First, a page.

That Jesus is appealing to Deuteronomy 15 can be understood from the similarities of the language being used (more obvious in the original Greek), as well as the logic of the commandment. The commandment’s logic is to lend in order to satisfy need, whether or not you get a return, since the Sabbatical year will erase all debt anyway. One thing that is important to keep in mind here, is that we are talking about lending, not gifts. Both Deuteronomy (Deut 15:10) and Jesus (Luke 6:30) talk about giving; but lending here is a separate category.
Lending, unlike giving, implies mutual responsibility: the lender lends, and the borrower now has an obligation. However, there is a difference between calculated lending and uncalculated lending (See: David Graeber’s Debt: The First 5000 Years). Calculated, or contractual, lending generally implies the lack of an ongoing relationship, and the possibility of violence. That is, I have to know exactly how much you owe me just in case you try to cheat me, and I have to call the police to take you to court. Uncalculated lending, where no account is taken of exactly what is owed, is what happens when there is an ongoing relationship, when people generally trust each other and rely on each other. That is, if you need this, go ahead and take it, if I need something I am sure you would help me out. Basically, the difference here is the difference between exchange and communism (using those terms in their anthropological and sociological senses).
Going back to the text with this in mind we can see a little bit of what Jesus is saying. In Jesus calling for those to lend without expecting a return (with the Sabbatical release in mind, where all debts will be canceled), Jesus is commanding an ethic of uncalculated lending; in verse 38 however, he says what the return will be: “A good measure, pressed down, shaken together, running over, will be put into your lap; for the measure you give will be the measure you get back.” Although verse 38 is speaking of the return being abundant, it is also speaking of it being unmeasurable: it is overflowing, it is not calculated to just fit the specific measure owed. Why is that the return? Because: “for the measure you give will be the measure you get back.” The point is that what is being given and returned is not just a large amount, it is that what is being given and returned is not measured; it is not contractual, it is open-ended sharing: communism. This is regulated by the command to lend (based on Deuteronomy 15) despite the lack of a guaranteed returned (based on the Sabbatical release).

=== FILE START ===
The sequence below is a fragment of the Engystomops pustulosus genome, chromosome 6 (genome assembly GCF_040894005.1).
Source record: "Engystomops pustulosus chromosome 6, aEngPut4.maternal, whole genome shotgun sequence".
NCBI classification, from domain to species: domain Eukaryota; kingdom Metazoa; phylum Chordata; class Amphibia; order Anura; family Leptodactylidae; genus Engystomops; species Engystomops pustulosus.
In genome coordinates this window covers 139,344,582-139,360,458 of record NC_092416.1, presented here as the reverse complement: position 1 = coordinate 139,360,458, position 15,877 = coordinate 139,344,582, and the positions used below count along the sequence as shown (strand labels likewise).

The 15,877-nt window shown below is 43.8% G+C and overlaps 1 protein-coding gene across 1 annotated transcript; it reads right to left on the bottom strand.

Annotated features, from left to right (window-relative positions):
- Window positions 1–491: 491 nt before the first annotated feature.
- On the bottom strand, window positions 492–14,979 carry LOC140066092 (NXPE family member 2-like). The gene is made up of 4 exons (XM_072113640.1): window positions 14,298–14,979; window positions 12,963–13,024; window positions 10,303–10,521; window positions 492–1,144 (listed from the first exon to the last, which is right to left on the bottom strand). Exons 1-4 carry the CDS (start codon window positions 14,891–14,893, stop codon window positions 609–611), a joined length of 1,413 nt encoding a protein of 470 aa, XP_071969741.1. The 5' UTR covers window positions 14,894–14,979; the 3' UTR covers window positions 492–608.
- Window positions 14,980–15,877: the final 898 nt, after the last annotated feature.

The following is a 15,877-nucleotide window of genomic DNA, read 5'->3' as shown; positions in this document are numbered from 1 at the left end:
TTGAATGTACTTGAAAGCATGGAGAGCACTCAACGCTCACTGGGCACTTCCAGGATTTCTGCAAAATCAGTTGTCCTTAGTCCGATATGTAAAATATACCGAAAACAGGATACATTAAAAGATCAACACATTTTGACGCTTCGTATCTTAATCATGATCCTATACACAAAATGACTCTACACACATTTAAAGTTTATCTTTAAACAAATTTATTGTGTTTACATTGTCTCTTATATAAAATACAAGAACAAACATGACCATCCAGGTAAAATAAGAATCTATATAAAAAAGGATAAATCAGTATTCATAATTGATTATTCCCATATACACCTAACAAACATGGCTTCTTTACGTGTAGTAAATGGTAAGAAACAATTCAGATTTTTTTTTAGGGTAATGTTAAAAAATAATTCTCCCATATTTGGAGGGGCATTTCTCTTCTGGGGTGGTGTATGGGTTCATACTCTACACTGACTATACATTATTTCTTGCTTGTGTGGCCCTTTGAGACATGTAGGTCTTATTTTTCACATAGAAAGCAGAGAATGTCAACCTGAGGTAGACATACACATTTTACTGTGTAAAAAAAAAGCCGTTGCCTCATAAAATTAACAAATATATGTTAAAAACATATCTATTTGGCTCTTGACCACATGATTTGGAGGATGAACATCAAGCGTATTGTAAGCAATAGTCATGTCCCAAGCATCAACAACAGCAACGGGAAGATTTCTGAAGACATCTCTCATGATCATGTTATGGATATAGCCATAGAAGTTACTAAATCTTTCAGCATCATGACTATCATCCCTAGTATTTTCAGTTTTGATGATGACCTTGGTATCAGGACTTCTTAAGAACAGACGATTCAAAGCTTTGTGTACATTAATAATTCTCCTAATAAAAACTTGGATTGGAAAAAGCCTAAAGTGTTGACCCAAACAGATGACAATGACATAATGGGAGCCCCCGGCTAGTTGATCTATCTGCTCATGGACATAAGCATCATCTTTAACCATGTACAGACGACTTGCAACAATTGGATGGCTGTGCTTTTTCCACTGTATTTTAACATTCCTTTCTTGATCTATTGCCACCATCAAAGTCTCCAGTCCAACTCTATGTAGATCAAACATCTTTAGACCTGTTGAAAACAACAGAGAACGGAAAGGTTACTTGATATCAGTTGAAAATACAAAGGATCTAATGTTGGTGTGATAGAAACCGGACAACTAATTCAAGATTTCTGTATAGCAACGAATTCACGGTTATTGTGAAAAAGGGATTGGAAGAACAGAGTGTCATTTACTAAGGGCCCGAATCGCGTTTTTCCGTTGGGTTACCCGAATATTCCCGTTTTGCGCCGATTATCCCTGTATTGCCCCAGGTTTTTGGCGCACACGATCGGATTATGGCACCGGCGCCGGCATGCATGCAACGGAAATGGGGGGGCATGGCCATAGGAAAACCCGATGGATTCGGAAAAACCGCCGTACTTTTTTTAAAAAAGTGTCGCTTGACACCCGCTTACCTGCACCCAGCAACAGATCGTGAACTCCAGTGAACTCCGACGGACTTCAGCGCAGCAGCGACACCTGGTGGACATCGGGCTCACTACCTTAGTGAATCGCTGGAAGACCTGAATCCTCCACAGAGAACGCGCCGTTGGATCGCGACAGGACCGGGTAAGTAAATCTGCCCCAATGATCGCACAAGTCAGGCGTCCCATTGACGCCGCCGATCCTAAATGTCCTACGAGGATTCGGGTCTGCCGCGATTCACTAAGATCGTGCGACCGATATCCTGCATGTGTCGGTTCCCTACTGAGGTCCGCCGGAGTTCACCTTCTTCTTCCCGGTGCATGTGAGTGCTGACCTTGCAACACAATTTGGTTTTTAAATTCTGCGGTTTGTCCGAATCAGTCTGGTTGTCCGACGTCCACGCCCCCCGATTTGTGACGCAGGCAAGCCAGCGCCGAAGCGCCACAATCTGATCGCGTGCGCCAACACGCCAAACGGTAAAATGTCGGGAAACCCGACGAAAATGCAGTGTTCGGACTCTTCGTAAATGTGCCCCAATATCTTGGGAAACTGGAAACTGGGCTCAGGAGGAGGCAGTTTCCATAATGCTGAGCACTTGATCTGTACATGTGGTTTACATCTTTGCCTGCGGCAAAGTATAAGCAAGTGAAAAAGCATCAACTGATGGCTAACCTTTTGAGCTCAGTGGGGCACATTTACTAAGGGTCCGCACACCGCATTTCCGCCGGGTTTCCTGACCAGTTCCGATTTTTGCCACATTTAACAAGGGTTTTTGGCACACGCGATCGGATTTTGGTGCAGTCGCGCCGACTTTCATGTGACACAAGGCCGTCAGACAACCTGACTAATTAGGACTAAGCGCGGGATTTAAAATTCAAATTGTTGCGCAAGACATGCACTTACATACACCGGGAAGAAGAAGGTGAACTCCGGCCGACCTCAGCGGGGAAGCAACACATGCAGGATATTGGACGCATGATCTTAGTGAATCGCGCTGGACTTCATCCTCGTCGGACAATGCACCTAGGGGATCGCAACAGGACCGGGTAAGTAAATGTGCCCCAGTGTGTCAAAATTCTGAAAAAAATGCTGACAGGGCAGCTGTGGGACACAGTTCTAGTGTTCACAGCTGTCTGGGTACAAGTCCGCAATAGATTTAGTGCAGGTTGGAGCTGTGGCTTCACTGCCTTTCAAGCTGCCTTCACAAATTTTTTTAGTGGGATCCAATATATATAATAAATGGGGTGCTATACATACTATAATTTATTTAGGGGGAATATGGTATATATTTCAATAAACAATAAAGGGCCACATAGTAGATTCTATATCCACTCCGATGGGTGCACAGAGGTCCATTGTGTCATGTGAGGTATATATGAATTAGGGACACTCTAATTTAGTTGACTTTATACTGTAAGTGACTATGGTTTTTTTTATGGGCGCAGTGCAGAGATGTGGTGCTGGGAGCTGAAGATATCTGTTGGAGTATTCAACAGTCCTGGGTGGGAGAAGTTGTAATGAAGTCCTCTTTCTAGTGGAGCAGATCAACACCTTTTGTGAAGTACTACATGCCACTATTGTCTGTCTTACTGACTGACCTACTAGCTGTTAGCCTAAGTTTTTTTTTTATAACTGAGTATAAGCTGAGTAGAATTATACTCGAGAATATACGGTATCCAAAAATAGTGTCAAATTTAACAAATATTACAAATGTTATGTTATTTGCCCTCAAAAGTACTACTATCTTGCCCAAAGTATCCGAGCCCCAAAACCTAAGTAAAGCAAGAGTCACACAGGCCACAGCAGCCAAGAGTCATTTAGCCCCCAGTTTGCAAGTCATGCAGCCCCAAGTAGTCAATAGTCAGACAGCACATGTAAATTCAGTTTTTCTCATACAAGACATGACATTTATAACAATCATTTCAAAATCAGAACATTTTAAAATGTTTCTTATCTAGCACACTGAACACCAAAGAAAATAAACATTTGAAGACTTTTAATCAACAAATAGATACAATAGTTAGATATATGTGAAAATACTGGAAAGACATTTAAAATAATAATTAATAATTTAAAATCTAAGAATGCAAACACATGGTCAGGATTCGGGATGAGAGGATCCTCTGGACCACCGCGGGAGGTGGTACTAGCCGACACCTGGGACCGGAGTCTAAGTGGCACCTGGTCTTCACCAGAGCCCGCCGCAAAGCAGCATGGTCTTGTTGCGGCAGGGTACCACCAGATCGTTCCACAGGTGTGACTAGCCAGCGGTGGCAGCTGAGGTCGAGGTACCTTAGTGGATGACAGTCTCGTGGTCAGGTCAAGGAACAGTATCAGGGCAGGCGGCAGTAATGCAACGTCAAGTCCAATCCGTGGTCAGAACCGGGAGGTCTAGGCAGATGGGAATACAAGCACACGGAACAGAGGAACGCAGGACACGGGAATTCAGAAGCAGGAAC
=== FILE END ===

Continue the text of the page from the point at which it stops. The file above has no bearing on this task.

This ties back to Jesus’s original statement in Luke 4:18-19. There Jesus declares the Jubilee, tying in the Sabbatical law. Jesus’s ethics in the Sermon are part of his vision of an eschatological reversal, which is explicitly proclaimed in the beginning of the Sermon on the Plain with the blessings and woes (Luke 6:20–26). The commandment of Jesus however, deals with how his followers should organize their communities, and live, in light of the coming eschatological reversal.
This position was not unheard of during the time of Jesus. For example, the Damascus document of the Dead Sea Scrolls has an eschatological vision along with ethical commandments for those who await the eschaton. The eschatological reversal envisioned here is not only economic. Jesus clearly is apocalyptic in his thinking, viewing the reversal as a cosmic reversal overthrowing the power of Satan. Yet, a large part of that cosmic reversal is a reversal of the economic domination which enslaved many of his Galilean and Judean countrymen to landlords and creditors through the use of debt instruments. The early Christians and their opponents understood this well.
Roman Montero is an independent scholar whose work focuses on Early Christian sources. His most recent book is Jesus’s Manifesto The Sermon on the Plain; his previous book is All Things in Common: The Economic Practices of the Early Christians.